Tips for Getting to Know New York City

Just like any city in the world, NYC has its own quirks and “insider” culture. Many people find it easy to adapt and embrace some of the city’s unique habits—while there are other facts of life in the city that are almost unspoken. Here are some things you should know to help you feel more at home in NYC, and before long, you’ll start to feel like a local yourself.

 

It’s all about the corners and grids

If you ask a local for the address of a store, bar, restaurant, office, or you-name-it, chances are you’ll get something that sounds like “sure, it’s on the corner of 50th and Park [Avenue].” That’s because most of Manhattan (Lower Manhattan is a little tricky) is on a grid system. Most streets run north and south or east and west. The island is essentially divided by Central Park into the East side and the West side.

So, wouldn’t that mean they should have said “East 50th and Park” instead? Well, sure, if you’re being technical. However, those who know the city well, know that Park Avenue is east of Central Park, so the address would have to be on East 50th street. If someone said “sure, it’s on the corner of 50th and 9th” you would know that it’s West 50th because 9th avenue (which runs north to south) is west of Central Park.

Long story short—memorize the grid! Once you have a good handle of the streets that run north-to-south and which are east or west of Central Park, you’ll find getting around much easier.

 

Stand on the right, pass on the left

This is actually a common practice in most large cities. If you’re taking an escalator and decide you want to just stand and enjoy the ride, make sure you’re doing so on the right-hand side of the escalator. People who decide to walk up or down the escalator will want to pass you on the left. If you decide to be a hog and stand in the middle, expect someone to say, “excuse me please!” as they try to pass.

 

Don’t just stand there

New Yorkers are known for being quick about their business. They walk fast and talk fast because they spend more time working and commuting than the average American. So, when you’re standing on line* at the coffee shop, make sure you know what you want before you get to the counter. If you want to take a selfie on the sidewalk, quickly walk to the left or right edge to do so — don’t just stop in the middle. People won’t be shy about shoving you out of the way of foot traffic.

Not sure if it’s the train you want? Don’t stand in front of the open doors looking at the stops posted inside the car. Need directions? Just say “Hi, can you tell me how to get to Grand Central?” Someone will be glad to help. If you open with “Hi, I’m new here. My name is John. Do you know how to get to...” it’s likely the person is just going to keep on walking.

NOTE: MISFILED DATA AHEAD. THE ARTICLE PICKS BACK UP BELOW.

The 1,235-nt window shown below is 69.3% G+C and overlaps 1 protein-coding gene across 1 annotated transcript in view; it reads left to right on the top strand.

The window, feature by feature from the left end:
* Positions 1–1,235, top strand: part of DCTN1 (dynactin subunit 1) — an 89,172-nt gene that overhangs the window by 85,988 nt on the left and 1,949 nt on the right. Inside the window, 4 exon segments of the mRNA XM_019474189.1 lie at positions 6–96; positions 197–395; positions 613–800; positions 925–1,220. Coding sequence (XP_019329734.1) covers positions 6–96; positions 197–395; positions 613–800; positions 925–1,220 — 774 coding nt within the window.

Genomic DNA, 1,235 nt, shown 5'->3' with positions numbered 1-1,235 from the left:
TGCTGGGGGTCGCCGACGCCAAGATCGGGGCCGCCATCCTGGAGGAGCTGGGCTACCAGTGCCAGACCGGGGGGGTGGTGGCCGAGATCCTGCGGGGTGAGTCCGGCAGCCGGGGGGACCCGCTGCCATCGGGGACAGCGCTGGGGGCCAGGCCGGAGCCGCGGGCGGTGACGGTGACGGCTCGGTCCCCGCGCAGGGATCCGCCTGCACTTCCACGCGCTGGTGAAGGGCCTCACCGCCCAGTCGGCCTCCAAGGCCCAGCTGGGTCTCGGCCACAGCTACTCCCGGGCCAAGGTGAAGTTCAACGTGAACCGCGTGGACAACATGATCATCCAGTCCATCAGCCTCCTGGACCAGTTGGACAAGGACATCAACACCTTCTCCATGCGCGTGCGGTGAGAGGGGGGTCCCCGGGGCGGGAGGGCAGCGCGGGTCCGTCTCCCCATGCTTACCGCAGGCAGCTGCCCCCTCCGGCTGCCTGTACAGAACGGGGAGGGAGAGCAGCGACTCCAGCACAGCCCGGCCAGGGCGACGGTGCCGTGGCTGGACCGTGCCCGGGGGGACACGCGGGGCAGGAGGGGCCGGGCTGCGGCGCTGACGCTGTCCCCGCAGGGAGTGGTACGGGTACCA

Be aware of those around you—it’s a city with a lot of people. Be respectful of other people’s time and space, and you’ll do just fine.

 

*You’re ‘on line’ but not on the internet

In most places in the US people say their “waiting in line” but in NYC, you’ll hear “waiting on line.” Don’t ask us why. That’s just how it is.

 

The train (or walking) is probably quicker

The yellow cab has become an iconic New York symbol. What you may not realize is that using a cab or car service (like Uber or Lyft) can sometimes be much slower (and more expensive) than hopping on the train. Traffic in Manhattan can come to a standstill for ages — if you’re only going a few blocks it’s worth it to travel by train or just try to walk it.

 

Pop’s your dad — soda is what you drink

Depending on where you’re from in the US or around the world, you may have a different word for your favorite carbonated beverage. In NYC, most people call it soda — if you ask for pop you may get an odd look. Ask for a coke, and that’s what you’ll get — a Coca-Cola or Pepsi. If sparkling water is your game, ask for ‘seltzer.’

 

Downtown vs Uptown

In some places in the US, the word “downtown” is used to describe the center of a big city. In NYC though, downtown literally refers to going ‘down’ (south) toward lower-Manhattan, and uptown — you guessed it — is going up (north) towards the Bronx. You’ll notice that trains are labeled based on if they’re going Downtown or Uptown.

 

Bring your walking shoes

New Yorkers like to walk; Don’t be surprised that if you go out with friends, you’ll be walking to a lot of the places you’re meeting up at. So high-heels, sandals, or other uncomfortable footwear may not be the best idea. If you have a pair of shoes that are super expensive or very sentimental — leave them at home. The streets and subways can get quite dirty. NYC is not the best place to keep those white pair of sneakers sparkling, and your shiny pair of leather dress shoes are bound to get scuffed.

 

Get an app to send money

While common elsewhere in the States, splitting a check at a restaurant or bar is not very common in NYC. Apps like Venmo and PayPal will come in handy when you’re splitting a check between friends. Don’t expect your waiter or waitress to do it for you.

 

No — NYC isn’t just Manhattan

If you think Manhattan is the only part of the city worth being in, we’re confident in saying you’re wrong! The other boroughs like Brooklyn, Queens, and the Bronx are amazing places to spend some free time, and you may find it to be a bit cheaper, too. Jersey is another great destination if you need to get out of the hustle of Manhattan. Each borough has its own unique feel and culture. Do yourself a favor and put each borough on your list of places to visit while you’re in NYC. Even visiting Staten Island gets you a free view of the Statue of Liberty!

Kim Hill